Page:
Caryn Hartglass: Let’s move on because we have so much more to talk about on this show where we are tuning in live-ly and tuning in love-ly. Tuning in love. Okay, next up is Laurelee Blanchard, founder and president of Leilani Farm Sanctuary. And she’s got an incredible story. We’re going to be hearing about it in a moment. I could read the bio, but I’d rather hear some of the story from Laurelee herself. So let’s bring her on. Welcome to It’s All About Food.
Laurelee Blanchard: Good morning.
Caryn Hartglass: Good morning. Oh, that’s right. You’re way, way out there. I have a daily blog called What Vegans Eat, and in today’s blog, I didn’t even think about it, but I said, “I think I’m on Hawaii Time right now.”
Laurelee Blanchard: Yeah, yeah. Good morning here in the middle of the Pacific Ocean.
Caryn Hartglass: Yeah, because I’m in New York. And, I don’t know, somehow we tend, especially in the hot weather, we tend to work a lot later when it gets cooler. And then so we’re up really late, and then we wake up really late, and it’s Hawaii Time.
Laurelee Blanchard: Yes, yes indeed. It’s mid-morning, and it’s a beautiful morning here with roosters crowing and donkeys baying and pigs squealing. It’s a happy scene.
Caryn Hartglass: Yeah, so anyway, thank you for sending me your book, Finding Paradise: Leilani Farm Sanctuary of Maui. I enjoyed reading it very much and loved the pictures. It almost is like a picture book.
Laurelee Blanchard: Yes, my favorite hobby is going out into the pasture at the end of the day and hanging out with the animals with my camera. And because I’m out there so many evenings in perfect lighting conditions, I’m bound to get some winners. So that book had the best photos of our collection.
Caryn Hartglass: So you’ve created a beautiful place, and it has not been without challenge. We’ve all had challenges in our life, and I think life is supposed to continue to be a struggle. It’s never easy. And just when things seem just right, a new challenge is brought into our life. And you’ve shared a number of them with your reading audience in this book. And maybe we’ll touch on some of them. And then, in addition, there are so many beautiful stories of the animals that you have had an opportunity to bring to your sanctuary. I think my favorite line, or picture, in the book was where you talk about not having human children, but how non-human, animal children are your children. And you had a picture that said, “My kid is a goat.”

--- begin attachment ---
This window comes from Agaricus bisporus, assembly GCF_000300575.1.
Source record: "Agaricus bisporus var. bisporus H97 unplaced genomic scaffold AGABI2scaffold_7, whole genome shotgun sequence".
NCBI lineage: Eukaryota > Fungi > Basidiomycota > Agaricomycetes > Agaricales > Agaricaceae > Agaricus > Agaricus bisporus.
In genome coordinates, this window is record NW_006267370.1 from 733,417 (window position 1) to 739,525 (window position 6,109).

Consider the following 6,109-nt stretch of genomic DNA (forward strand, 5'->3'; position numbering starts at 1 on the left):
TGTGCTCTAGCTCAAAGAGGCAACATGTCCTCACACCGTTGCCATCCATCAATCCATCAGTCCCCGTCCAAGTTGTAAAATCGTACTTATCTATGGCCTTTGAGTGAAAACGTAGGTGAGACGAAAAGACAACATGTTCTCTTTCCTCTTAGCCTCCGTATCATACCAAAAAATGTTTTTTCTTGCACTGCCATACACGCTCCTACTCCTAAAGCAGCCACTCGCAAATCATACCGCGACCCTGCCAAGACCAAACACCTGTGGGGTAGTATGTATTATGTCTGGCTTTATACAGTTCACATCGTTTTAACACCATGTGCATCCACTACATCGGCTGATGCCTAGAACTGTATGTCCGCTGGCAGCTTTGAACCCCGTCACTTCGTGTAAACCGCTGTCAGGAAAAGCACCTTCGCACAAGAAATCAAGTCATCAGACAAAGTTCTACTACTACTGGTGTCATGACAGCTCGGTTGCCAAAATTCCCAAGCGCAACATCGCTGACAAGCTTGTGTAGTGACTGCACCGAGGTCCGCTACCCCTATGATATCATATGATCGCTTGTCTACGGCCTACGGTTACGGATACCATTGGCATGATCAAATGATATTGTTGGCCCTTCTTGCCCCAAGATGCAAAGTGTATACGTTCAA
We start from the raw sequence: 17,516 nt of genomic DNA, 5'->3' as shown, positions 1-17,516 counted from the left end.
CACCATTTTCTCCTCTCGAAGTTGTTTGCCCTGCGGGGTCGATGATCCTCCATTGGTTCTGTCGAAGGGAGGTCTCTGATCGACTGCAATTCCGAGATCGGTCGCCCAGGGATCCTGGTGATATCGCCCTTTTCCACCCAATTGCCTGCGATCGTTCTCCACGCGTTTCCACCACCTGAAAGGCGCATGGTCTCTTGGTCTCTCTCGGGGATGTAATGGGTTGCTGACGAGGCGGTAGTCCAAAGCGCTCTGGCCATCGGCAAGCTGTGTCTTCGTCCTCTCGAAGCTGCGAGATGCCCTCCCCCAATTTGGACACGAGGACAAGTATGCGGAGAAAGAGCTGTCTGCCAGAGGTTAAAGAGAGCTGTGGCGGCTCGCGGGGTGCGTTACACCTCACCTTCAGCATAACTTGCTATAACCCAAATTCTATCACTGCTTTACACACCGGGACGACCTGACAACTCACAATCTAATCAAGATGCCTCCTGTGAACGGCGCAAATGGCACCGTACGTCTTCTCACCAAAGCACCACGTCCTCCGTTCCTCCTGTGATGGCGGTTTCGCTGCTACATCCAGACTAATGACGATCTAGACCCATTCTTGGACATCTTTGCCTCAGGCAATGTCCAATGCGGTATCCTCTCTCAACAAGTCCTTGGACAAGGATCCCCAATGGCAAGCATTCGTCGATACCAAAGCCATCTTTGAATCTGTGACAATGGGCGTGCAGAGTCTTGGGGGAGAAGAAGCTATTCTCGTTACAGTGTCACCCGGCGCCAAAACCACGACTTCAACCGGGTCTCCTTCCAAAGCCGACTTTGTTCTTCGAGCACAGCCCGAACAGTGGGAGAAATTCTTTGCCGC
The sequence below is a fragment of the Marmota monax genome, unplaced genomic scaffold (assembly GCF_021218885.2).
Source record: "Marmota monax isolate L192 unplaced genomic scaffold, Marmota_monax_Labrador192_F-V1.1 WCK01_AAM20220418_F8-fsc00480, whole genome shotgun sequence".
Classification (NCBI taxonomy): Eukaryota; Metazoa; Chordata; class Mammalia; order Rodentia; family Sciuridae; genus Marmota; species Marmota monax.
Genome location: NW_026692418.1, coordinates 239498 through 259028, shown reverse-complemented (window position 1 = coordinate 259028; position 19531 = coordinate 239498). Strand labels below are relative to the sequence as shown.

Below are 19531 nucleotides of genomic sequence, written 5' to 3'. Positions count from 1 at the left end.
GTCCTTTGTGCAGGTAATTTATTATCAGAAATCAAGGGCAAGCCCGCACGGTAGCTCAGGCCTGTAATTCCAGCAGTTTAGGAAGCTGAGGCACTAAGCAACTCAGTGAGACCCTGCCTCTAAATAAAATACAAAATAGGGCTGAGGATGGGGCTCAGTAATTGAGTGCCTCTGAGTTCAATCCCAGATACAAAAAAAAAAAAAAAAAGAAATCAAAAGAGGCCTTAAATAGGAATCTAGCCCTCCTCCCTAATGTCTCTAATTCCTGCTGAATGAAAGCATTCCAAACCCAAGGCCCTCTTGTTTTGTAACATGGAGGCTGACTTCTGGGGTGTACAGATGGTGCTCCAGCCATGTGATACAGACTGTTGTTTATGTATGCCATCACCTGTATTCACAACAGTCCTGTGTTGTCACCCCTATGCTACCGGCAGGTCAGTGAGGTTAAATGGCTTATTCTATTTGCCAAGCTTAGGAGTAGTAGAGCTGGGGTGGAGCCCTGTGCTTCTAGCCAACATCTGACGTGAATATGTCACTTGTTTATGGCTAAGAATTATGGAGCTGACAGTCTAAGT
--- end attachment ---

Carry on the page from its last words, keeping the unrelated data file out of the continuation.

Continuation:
Laurelee Blanchard: Yes, that’s a picture of our bumper sticker. It’s got a picture of our goat, Freddy, who we rescued as a newborn, orphan goat after his mother was killed by hunters, and that was many years ago. He’s now grown up to be the king of the herd. He’s a huge, black goat and still considers me his mother and still acts like my baby. And the picture of the goat on the bumper sticker was a young Freddy. And my kid is indeed a goat. May goats really. Yeah, my kid’s a goat.
Caryn Hartglass: So you have a fascinating story. I don’t want to give it all away because I want people to read the book. But you went from a successful career, which you left, and found a way to start this sanctuary. And I now understand, when I got to the end of the book, I kind of find it a happy ending. But it’s an open-ended ending where you’re looking to buy the property back that you had owned and are looking for help, or support of Leilani Farm Sanctuary, so you can buy it back.
Laurelee Blanchard: Yes.
Caryn Hartglass: Yeah, I just want to bring that out right away because I want people to know that here’s an opportunity to do something good.
Laurelee Blanchard: Well thank you. We appreciate that support.
Caryn Hartglass: The thing about sanctuaries, what makes them so special, I think, is…there are, I mean we know, how many billions of animals are tortured every year from birth until death until they end up on someone’s plate as what some people consider food. And occasionally one or another are liberated from some very harrowing circumstances as you describe in your book. And they end up in a sanctuary such as yours, and they are able to live out their life. And you get to know them, and they have wonderful personalities and character. And they do amazing things. We can’t save all of them. But here’s an opportunity. Now you have tours. People can meet these individuals and think about making changes in their life. And that’s what makes sanctuaries the most important, I think.
Laurelee Blanchard: Yes, indeed. And inspiring people to rethink their food choices is a major part of our mission. And when people come to visit the farm, we ask them to really open their hearts and to allow themselves to feel a connection with these animals, and to see them as individuals with personalities, and to regard them as individuals rather than a meal. And we hear over and over again from visitors who follow up and tell us that the last day that they consumed an animal product is the day that they visited the animals at Leilani Farm Sanctuary. And that is truly the highest compliment anybody can ever pay me, to tell me that because of my influence or inspiration, that they have made the decision to live their life and make food choices in harmony with their ethics.